The veteran journalist talked about being a leader in her career, and learning from others.

At GEM, we know that insight and inclusion from other women only makes us stronger. This is what makes mentorship so powerful.

Last month, GEM had the opportunity to attend the 25th anniversary of the Women of Influence Luncheon series. And what better way to celebrate mentorship than with women influencing other women?

The luncheon, which took place on May 21st, featured keynote speaker Tina Brown, former editor-in-chief of The New Yorker as well as Vanity Fair. Brown is something of a media mogul. Aside from increasing the readership of the two latter magazines, she is the author of the best selling Vanity Fair Diaries and The Diana Chronicles. Additionally, she launched the online newsite The Daily Beast in October of 2008, and is the founder of the annual Women in the World Summit.

Journalist Tina Brown has shown us, in her own words, that “women lead differently” and we hope that her idea of putting the spotlight on women who are resilient and successful in the face of adversity becomes far more widespread.

I left the luncheon with several take-aways from Brown.

Women have to be gold at a silver job.

In her onstage interview led by CTV’s Marcia MacMillan, Brown spoke about the many feats of her career, including how being a woman in a traditionally male practice shaped her. She was only 25 when she started as the first female editor-in-chief of Vanity Fair – which she said took some getting used to for the team around her. Brown said that she would often face harsher criticism on the job than her male peers. “Women have to be gold at a silver job,” she told the audience.

Women supporting women fosters team spirit.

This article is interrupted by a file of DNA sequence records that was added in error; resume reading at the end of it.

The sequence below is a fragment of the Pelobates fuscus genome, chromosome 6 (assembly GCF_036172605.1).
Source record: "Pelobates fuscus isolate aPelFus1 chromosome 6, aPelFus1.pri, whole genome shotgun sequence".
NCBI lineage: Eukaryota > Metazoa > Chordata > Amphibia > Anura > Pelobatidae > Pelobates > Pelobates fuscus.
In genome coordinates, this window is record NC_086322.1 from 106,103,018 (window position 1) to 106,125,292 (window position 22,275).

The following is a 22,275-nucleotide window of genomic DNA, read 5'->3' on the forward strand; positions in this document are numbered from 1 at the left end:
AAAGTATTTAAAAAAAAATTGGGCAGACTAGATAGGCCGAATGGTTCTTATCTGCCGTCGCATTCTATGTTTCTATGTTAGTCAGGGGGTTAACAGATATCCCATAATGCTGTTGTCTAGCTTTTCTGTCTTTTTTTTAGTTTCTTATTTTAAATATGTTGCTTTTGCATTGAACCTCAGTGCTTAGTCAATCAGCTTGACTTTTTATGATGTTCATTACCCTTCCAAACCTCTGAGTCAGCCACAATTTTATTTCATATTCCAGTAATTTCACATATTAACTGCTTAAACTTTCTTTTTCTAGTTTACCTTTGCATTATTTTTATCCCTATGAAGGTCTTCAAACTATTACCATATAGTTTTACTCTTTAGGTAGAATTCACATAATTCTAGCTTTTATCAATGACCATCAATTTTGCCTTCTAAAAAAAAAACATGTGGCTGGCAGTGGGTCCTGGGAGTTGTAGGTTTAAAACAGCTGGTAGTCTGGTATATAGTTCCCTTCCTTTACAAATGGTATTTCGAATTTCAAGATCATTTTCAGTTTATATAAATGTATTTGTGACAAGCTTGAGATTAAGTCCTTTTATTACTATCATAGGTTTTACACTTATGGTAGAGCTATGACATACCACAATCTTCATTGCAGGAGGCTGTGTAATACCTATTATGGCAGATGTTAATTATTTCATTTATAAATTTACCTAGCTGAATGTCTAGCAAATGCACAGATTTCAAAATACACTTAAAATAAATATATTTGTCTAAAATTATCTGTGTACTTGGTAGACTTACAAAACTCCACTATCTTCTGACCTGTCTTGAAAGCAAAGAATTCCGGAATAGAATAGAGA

Amongst other things, one of the things she said she is most proud of was bringing on more women for the team at The New Yorker. She said that having more women on the team helped many of them bond over things that created a better team spirit. “In those days women didn’t really talk about the struggle,” said Brown. For example, many of the women she worked with were working mothers side by side, which in turn helped them juggle all the things that came with it.

Unsung heroes have the best stories.

While at The Daily Beast, Brown knew she had to continue working.“It’s all about passion, and I’m someone who loves being in the arena,” she said. It was at this time she was also thinking about many of the “unforeseen forces” she says that she had seen many women face throughout the trajectory of their lives. This was when she launched the annual Women in the World Summit.

Brown said she modelled the summit after the structure of a magazine. Described as a ‘live journalism event’ the summit has a board that mentors women from developing countries. They bring their stories to the summit, focusing on global issues of equality ranging from education rights to women’s labour laws. “They were heroes as far as I could see,” Brown said.

Like a magazine, the story would be coupled with a celebrity element (i.e. celebrity guests like Hillary Clinton, Meryl Streep or Queen Rania of Jordan). But the main objective of the summit remains the same; to learn from other women.

I myself am a young woman trying to pursue journalism, and hearing from a veteran like Tina Brown inspires me to no end. Her story taught me that no matter what challenges you face, if you truly have a passion for your craft you can succeed.

Women of Influence is a North American based organization that focuses on the professional empowerment and advancement of women in the workplace. The Women of Influence Luncheon series aims to honour “the accomplishments of extraordinary professional women along their journey to success”, according to their website.